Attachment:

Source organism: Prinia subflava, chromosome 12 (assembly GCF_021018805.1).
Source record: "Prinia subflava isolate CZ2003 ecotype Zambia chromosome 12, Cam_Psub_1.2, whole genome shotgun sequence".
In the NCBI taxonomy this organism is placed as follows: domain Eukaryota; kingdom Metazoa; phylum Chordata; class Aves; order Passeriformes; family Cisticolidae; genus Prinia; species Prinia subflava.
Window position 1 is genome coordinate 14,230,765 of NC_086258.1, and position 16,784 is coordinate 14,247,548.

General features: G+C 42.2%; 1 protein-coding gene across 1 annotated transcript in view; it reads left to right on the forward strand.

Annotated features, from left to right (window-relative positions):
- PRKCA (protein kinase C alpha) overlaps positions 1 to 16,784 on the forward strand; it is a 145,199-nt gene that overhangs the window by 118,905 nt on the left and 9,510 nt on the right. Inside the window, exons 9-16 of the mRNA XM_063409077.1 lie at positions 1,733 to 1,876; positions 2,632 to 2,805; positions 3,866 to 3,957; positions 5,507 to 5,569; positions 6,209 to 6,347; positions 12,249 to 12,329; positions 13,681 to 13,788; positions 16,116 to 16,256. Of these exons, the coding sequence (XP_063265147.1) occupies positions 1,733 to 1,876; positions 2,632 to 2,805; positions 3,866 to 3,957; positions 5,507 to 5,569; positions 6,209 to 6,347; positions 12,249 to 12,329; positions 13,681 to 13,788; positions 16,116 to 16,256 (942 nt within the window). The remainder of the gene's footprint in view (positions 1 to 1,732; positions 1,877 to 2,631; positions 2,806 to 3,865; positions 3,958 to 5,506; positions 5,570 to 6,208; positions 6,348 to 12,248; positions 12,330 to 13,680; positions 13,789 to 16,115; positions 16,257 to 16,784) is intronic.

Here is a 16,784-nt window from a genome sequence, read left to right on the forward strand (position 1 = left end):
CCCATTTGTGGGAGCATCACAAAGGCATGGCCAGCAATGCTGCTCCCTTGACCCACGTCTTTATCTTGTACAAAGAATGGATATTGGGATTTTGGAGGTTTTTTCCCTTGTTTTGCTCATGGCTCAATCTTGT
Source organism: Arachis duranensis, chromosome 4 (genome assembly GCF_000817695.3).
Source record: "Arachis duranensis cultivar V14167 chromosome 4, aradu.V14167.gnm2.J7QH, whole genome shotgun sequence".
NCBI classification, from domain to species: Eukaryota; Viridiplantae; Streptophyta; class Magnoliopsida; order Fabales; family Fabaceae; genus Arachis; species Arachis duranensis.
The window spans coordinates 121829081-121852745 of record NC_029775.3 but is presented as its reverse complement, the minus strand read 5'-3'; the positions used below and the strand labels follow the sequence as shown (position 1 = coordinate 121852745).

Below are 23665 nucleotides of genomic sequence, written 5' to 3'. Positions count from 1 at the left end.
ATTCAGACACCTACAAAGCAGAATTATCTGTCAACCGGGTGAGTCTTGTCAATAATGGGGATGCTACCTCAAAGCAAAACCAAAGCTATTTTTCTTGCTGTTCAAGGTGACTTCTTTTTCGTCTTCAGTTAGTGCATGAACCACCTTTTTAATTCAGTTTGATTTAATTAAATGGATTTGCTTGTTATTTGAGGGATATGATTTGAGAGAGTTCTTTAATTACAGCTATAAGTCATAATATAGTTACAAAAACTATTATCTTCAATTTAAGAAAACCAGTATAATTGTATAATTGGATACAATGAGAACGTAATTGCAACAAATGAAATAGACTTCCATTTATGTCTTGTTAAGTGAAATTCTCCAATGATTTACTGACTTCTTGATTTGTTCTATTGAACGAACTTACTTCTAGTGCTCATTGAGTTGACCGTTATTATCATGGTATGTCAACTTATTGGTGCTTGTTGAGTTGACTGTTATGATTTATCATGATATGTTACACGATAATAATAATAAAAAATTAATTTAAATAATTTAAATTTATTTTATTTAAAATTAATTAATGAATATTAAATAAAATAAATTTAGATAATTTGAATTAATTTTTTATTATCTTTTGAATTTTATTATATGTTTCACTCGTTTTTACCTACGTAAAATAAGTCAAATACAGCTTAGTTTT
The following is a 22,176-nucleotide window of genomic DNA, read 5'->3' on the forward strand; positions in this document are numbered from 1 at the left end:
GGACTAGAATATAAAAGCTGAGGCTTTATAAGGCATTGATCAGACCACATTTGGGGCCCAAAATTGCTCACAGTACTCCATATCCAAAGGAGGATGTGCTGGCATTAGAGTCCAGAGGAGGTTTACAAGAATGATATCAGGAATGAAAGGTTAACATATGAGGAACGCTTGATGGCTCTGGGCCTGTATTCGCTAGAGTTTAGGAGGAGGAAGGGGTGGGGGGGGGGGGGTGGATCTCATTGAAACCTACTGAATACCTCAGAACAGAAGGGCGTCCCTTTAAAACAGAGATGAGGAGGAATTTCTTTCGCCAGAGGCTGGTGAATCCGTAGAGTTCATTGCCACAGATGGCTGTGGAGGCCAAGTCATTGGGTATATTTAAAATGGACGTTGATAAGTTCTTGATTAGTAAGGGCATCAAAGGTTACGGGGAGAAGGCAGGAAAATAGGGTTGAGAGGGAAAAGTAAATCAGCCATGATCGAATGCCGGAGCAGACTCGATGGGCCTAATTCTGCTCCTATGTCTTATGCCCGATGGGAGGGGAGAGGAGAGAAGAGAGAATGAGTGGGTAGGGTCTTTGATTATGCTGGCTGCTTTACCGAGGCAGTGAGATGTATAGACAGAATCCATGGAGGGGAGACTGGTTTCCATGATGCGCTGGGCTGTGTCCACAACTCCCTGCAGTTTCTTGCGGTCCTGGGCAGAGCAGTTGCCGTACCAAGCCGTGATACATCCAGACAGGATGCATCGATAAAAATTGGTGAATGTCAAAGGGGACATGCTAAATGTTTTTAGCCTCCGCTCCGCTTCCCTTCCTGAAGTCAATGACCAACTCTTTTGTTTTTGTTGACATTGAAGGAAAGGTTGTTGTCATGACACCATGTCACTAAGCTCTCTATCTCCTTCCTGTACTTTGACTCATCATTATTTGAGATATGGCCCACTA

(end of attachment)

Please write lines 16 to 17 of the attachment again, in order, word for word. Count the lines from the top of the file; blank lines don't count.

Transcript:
The following is a 22,176-nucleotide window of genomic DNA, read 5'->3' on the forward strand; positions in this document are numbered from 1 at the left end:
GGACTAGAATATAAAAGCTGAGGCTTTATAAGGCATTGATCAGACCACATTTGGGGCCCAAAATTGCTCACAGTACTCCATATCCAAAGGAGGATGTGCTGGCATTAGAGTCCAGAGGAGGTTTACAAGAATGATATCAGGAATGAAAGGTTAACATATGAGGAACGCTTGATGGCTCTGGGCCTGTATTCGCTAGAGTTTAGGAGGAGGAAGGGGTGGGGGGGGGGGGGTGGATCTCATTGAAACCTACTGAATACCTCAGAACAGAAGGGCGTCCCTTTAAAACAGAGATGAGGAGGAATTTCTTTCGCCAGAGGCTGGTGAATCCGTAGAGTTCATTGCCACAGATGGCTGTGGAGGCCAAGTCATTGGGTATATTTAAAATGGACGTTGATAAGTTCTTGATTAGTAAGGGCATCAAAGGTTACGGGGAGAAGGCAGGAAAATAGGGTTGAGAGGGAAAAGTAAATCAGCCATGATCGAATGCCGGAGCAGACTCGATGGGCCTAATTCTGCTCCTATGTCTTATGCCCGATGGGAGGGGAGAGGAGAGAAGAGAGAATGAGTGGGTAGGGTCTTTGATTATGCTGGCTGCTTTACCGAGGCAGTGAGATGTATAGACAGAATCCATGGAGGGGAGACTGGTTTCCATGATGCGCTGGGCTGTGTCCACAACTCCCTGCAGTTTCTTGCGGTCCTGGGCAGAGCAGTTGCCGTACCAAGCCGTGATACATCCAGACAGGATGCATCGATAAAAATTGGTGAATGTCAAAGGGGACATGCTAAATGTTTTTAGCCTCCGCTCCGCTTCCCTTCCTGAAGTCAATGACCAACTCTTTTGTTTTTGTTGACATTGAAGGAAAGGTTGTTGTCATGACACCATGTCACTAAGCTCTCTATCTCCTTCCTGTACTTTGACTCATCATTATTTGAGATATGGCCCACTA